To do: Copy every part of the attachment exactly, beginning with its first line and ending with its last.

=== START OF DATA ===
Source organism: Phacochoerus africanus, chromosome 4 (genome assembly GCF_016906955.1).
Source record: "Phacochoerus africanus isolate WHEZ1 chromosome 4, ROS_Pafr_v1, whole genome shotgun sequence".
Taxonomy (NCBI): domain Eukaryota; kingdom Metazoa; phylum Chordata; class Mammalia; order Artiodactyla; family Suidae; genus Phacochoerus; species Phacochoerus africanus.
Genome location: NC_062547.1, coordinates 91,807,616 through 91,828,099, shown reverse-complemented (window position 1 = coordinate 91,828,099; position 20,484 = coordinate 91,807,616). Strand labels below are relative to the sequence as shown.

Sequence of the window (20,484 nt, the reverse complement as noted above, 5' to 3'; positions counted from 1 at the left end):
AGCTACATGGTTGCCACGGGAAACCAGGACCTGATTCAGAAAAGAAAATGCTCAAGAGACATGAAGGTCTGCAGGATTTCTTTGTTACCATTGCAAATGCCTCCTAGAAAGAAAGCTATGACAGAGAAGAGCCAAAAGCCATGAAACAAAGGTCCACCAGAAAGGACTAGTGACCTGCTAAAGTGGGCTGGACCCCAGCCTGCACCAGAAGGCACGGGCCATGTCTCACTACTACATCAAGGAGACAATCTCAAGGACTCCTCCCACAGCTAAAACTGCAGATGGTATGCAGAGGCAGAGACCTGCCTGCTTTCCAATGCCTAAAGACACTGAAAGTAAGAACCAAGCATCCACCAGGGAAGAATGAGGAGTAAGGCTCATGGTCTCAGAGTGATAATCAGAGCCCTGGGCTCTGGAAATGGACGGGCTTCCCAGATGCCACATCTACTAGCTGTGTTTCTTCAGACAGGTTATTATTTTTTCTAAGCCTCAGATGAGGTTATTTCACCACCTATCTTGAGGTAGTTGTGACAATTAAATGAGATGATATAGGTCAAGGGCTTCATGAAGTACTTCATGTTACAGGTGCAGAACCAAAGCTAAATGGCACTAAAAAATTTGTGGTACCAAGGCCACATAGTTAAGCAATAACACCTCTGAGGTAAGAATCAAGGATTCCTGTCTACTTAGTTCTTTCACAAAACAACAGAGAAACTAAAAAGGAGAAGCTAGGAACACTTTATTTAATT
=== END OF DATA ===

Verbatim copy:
Source organism: Phacochoerus africanus, chromosome 4 (genome assembly GCF_016906955.1).
Source record: "Phacochoerus africanus isolate WHEZ1 chromosome 4, ROS_Pafr_v1, whole genome shotgun sequence".
Taxonomy (NCBI): domain Eukaryota; kingdom Metazoa; phylum Chordata; class Mammalia; order Artiodactyla; family Suidae; genus Phacochoerus; species Phacochoerus africanus.
Genome location: NC_062547.1, coordinates 91,807,616 through 91,828,099, shown reverse-complemented (window position 1 = coordinate 91,828,099; position 20,484 = coordinate 91,807,616). Strand labels below are relative to the sequence as shown.

Sequence of the window (20,484 nt, the reverse complement as noted above, 5' to 3'; positions counted from 1 at the left end):
AGCTACATGGTTGCCACGGGAAACCAGGACCTGATTCAGAAAAGAAAATGCTCAAGAGACATGAAGGTCTGCAGGATTTCTTTGTTACCATTGCAAATGCCTCCTAGAAAGAAAGCTATGACAGAGAAGAGCCAAAAGCCATGAAACAAAGGTCCACCAGAAAGGACTAGTGACCTGCTAAAGTGGGCTGGACCCCAGCCTGCACCAGAAGGCACGGGCCATGTCTCACTACTACATCAAGGAGACAATCTCAAGGACTCCTCCCACAGCTAAAACTGCAGATGGTATGCAGAGGCAGAGACCTGCCTGCTTTCCAATGCCTAAAGACACTGAAAGTAAGAACCAAGCATCCACCAGGGAAGAATGAGGAGTAAGGCTCATGGTCTCAGAGTGATAATCAGAGCCCTGGGCTCTGGAAATGGACGGGCTTCCCAGATGCCACATCTACTAGCTGTGTTTCTTCAGACAGGTTATTATTTTTTCTAAGCCTCAGATGAGGTTATTTCACCACCTATCTTGAGGTAGTTGTGACAATTAAATGAGATGATATAGGTCAAGGGCTTCATGAAGTACTTCATGTTACAGGTGCAGAACCAAAGCTAAATGGCACTAAAAAATTTGTGGTACCAAGGCCACATAGTTAAGCAATAACACCTCTGAGGTAAGAATCAAGGATTCCTGTCTACTTAGTTCTTTCACAAAACAACAGAGAAACTAAAAAGGAGAAGCTAGGAACACTTTATTTAATT